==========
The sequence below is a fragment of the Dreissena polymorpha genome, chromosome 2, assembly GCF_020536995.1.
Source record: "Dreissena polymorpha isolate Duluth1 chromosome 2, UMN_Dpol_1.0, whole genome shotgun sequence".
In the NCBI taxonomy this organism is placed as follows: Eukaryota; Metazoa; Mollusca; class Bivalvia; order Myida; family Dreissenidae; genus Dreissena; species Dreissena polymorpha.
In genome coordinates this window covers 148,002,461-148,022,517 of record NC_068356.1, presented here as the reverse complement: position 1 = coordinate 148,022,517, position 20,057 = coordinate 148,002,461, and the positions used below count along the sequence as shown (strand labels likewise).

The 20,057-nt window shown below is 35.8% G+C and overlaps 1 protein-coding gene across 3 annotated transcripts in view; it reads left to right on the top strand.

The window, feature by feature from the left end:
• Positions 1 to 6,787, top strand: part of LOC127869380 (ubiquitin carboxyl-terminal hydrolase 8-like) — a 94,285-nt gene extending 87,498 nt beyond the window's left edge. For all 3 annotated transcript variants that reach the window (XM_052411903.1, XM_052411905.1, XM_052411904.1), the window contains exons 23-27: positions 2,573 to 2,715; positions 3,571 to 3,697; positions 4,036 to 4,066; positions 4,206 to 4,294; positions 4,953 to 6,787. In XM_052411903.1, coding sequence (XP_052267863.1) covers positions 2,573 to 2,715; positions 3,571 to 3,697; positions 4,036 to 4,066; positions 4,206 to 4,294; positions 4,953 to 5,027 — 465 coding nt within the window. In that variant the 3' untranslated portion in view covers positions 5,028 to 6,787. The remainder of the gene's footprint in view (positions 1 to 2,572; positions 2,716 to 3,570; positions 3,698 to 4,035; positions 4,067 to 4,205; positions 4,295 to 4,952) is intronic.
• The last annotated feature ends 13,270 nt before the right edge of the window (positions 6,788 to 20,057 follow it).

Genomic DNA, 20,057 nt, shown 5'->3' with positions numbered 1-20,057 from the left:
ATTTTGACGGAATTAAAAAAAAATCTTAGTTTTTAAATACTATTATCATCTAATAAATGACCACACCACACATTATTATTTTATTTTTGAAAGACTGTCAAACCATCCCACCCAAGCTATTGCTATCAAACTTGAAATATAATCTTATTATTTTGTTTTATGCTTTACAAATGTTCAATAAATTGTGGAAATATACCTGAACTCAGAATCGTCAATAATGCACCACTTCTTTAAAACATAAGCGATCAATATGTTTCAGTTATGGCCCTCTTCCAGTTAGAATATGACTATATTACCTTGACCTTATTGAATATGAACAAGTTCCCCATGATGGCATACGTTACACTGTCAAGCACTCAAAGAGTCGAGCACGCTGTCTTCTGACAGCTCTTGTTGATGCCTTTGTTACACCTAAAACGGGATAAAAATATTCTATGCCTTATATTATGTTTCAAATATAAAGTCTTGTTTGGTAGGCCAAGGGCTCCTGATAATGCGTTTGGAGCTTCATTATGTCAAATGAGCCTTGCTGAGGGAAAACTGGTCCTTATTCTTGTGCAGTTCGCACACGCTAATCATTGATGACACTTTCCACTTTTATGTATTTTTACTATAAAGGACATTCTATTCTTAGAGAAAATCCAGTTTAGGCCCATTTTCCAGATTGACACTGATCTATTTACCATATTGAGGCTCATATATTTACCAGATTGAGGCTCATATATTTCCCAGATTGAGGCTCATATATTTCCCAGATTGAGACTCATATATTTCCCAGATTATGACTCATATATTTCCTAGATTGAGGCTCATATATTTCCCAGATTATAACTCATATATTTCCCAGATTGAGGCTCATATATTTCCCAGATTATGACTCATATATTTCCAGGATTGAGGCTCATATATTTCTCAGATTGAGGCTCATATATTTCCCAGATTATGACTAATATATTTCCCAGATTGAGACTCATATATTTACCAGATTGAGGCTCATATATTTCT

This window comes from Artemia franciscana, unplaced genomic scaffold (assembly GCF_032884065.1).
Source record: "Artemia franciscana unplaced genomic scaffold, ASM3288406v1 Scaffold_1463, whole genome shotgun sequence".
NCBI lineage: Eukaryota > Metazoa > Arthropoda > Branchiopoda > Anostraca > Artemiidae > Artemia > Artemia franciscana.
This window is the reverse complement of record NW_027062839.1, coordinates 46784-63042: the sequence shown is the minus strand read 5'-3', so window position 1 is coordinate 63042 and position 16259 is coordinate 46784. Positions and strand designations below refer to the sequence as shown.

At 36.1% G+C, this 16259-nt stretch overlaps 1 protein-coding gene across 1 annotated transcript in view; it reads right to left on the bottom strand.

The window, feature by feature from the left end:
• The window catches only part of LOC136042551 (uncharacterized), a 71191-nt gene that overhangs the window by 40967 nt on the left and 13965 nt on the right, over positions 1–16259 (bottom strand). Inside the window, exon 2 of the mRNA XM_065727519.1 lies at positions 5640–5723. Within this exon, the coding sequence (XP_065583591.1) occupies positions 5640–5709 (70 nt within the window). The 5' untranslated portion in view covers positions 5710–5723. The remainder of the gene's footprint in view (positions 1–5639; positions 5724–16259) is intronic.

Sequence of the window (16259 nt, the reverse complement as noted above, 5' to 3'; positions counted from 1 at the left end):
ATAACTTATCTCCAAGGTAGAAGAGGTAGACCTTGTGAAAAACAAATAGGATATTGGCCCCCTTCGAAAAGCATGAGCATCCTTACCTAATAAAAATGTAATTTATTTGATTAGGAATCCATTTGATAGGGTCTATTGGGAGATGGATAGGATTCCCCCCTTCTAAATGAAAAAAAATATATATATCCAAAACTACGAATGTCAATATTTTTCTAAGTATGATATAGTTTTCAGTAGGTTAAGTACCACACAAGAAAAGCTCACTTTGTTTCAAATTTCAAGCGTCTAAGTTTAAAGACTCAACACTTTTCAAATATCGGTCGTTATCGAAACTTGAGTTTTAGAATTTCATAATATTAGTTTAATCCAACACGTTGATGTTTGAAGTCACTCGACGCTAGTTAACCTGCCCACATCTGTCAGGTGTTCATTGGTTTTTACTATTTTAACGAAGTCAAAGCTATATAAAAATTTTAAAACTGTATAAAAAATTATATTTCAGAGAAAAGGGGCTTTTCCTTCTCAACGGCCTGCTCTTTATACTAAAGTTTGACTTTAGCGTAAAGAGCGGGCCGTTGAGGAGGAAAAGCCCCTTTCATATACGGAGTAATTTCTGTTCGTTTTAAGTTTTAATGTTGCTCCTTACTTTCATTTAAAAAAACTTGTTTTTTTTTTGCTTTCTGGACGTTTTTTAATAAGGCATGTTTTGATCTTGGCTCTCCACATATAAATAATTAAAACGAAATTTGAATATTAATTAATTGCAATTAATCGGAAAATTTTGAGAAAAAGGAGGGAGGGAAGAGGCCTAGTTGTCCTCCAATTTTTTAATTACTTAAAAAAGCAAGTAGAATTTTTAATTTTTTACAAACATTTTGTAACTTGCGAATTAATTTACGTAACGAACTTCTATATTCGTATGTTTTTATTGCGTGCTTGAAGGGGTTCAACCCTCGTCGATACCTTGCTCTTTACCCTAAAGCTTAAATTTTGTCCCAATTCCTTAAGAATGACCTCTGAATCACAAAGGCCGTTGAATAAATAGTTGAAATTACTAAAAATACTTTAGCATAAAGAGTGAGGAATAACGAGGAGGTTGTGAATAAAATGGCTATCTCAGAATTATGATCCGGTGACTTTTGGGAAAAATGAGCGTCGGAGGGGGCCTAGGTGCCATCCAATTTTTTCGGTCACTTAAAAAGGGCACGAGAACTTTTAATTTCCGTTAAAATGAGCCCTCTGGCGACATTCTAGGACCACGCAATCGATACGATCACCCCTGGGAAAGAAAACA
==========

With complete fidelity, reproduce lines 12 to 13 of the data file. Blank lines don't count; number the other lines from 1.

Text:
Source record: "Artemia franciscana unplaced genomic scaffold, ASM3288406v1 Scaffold_1463, whole genome shotgun sequence".
NCBI lineage: Eukaryota > Metazoa > Arthropoda > Branchiopoda > Anostraca > Artemiidae > Artemia > Artemia franciscana.